THE CARROLL County Board of Zoning Appeals has approved a 36-acre shopping and entertainment complex near the county's busiest intersection -- and passed the buck to the Planning and Zoning Commission.
Not that the zoning board, which has regularly disagreed with the planning commission, has malicious intent. The law empowers the planning body to analyze traffic issues and set conditions for development before a project wins building plan approval.
This is a difficult case: a $30 million commercial development promising jobs and tax revenues proposed in the middle of existing megastores on an overburdened highway. "Commercial" is the dominant use of this area of Eldersburg. The Promenade land is zoned "light industrial" (which required the BZA to rule on its commercial use, permitted by law).
The zoning board's majority decision was largely based on faith -- that developer Bernard Robbins' pledge of $800,000 toward infrastructure would help ease congestion. Or that the state would finally see how badly Route 32 needs to be widened and improved, and would come up with some money.
The state has done little for this stretch of highway as it reaches critical overload because of business and residential development.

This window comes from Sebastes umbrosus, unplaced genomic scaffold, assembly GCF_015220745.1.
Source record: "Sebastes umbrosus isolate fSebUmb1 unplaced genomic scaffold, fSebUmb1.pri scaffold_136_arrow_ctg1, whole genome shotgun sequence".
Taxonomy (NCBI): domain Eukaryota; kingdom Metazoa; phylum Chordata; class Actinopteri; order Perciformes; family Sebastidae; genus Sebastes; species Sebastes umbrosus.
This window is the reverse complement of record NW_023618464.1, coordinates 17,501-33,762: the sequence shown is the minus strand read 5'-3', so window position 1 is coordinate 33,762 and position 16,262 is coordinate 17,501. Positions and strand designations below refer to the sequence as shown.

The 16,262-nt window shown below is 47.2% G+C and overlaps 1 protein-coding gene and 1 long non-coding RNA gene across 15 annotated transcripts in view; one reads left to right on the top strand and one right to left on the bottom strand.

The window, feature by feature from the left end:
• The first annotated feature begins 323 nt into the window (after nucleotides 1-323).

Maybe 15,000 extra daily auto trips generated by the Promenade would spur action.
None of this is very appealing for the community, which will bear the brunt of the backed-up traffic (or road construction delays). Residents may appeal the BZA decision in court, but there's not much hope in that course.
So it comes down to the planning commission's analyzing the traffic impact and setting conditions for the development to proceed. This must not be a cursory review, but one that insists upon careful crafting of traffic flow solutions. The developer's $800,000 offer should not be viewed as the limit for road improvements, which were sorely needed even before the shopping center was proposed.
Pub Date: 5/06/98